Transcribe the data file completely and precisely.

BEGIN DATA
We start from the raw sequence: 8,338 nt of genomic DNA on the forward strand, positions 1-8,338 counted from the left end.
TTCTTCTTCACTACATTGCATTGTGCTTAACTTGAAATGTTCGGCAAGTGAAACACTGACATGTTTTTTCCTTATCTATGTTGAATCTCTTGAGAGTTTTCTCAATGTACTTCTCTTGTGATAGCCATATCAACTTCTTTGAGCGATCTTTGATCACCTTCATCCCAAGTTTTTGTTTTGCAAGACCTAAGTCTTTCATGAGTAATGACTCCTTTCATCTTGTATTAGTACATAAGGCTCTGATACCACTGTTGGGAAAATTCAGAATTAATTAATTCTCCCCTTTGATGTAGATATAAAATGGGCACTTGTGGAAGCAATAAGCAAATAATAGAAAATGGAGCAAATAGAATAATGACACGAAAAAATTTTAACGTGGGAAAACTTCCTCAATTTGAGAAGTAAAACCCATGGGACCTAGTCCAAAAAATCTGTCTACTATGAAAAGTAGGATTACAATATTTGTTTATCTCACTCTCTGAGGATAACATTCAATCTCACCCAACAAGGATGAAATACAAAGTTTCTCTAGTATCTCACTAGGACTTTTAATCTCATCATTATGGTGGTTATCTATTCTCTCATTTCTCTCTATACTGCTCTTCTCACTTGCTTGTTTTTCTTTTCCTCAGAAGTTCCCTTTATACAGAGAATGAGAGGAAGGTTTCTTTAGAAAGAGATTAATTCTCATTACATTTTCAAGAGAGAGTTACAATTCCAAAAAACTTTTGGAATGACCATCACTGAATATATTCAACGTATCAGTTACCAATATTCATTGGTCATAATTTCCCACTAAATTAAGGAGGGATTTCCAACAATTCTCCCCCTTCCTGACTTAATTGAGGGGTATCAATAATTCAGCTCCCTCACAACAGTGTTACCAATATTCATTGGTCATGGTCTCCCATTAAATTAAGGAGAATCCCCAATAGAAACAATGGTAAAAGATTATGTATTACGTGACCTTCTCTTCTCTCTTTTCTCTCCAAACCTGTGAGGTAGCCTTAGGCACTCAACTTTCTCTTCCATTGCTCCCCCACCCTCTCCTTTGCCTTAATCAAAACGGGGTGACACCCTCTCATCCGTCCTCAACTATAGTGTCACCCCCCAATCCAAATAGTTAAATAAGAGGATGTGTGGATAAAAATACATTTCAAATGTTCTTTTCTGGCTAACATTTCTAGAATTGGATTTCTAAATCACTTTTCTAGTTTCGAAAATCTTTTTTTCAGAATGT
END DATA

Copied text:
We start from the raw sequence: 8,338 nt of genomic DNA on the forward strand, positions 1-8,338 counted from the left end.
TTCTTCTTCACTACATTGCATTGTGCTTAACTTGAAATGTTCGGCAAGTGAAACACTGACATGTTTTTTCCTTATCTATGTTGAATCTCTTGAGAGTTTTCTCAATGTACTTCTCTTGTGATAGCCATATCAACTTCTTTGAGCGATCTTTGATCACCTTCATCCCAAGTTTTTGTTTTGCAAGACCTAAGTCTTTCATGAGTAATGACTCCTTTCATCTTGTATTAGTACATAAGGCTCTGATACCACTGTTGGGAAAATTCAGAATTAATTAATTCTCCCCTTTGATGTAGATATAAAATGGGCACTTGTGGAAGCAATAAGCAAATAATAGAAAATGGAGCAAATAGAATAATGACACGAAAAAATTTTAACGTGGGAAAACTTCCTCAATTTGAGAAGTAAAACCCATGGGACCTAGTCCAAAAAATCTGTCTACTATGAAAAGTAGGATTACAATATTTGTTTATCTCACTCTCTGAGGATAACATTCAATCTCACCCAACAAGGATGAAATACAAAGTTTCTCTAGTATCTCACTAGGACTTTTAATCTCATCATTATGGTGGTTATCTATTCTCTCATTTCTCTCTATACTGCTCTTCTCACTTGCTTGTTTTTCTTTTCCTCAGAAGTTCCCTTTATACAGAGAATGAGAGGAAGGTTTCTTTAGAAAGAGATTAATTCTCATTACATTTTCAAGAGAGAGTTACAATTCCAAAAAACTTTTGGAATGACCATCACTGAATATATTCAACGTATCAGTTACCAATATTCATTGGTCATAATTTCCCACTAAATTAAGGAGGGATTTCCAACAATTCTCCCCCTTCCTGACTTAATTGAGGGGTATCAATAATTCAGCTCCCTCACAACAGTGTTACCAATATTCATTGGTCATGGTCTCCCATTAAATTAAGGAGAATCCCCAATAGAAACAATGGTAAAAGATTATGTATTACGTGACCTTCTCTTCTCTCTTTTCTCTCCAAACCTGTGAGGTAGCCTTAGGCACTCAACTTTCTCTTCCATTGCTCCCCCACCCTCTCCTTTGCCTTAATCAAAACGGGGTGACACCCTCTCATCCGTCCTCAACTATAGTGTCACCCCCCAATCCAAATAGTTAAATAAGAGGATGTGTGGATAAAAATACATTTCAAATGTTCTTTTCTGGCTAACATTTCTAGAATTGGATTTCTAAATCACTTTTCTAGTTTCGAAAATCTTTTTTTCAGAATGT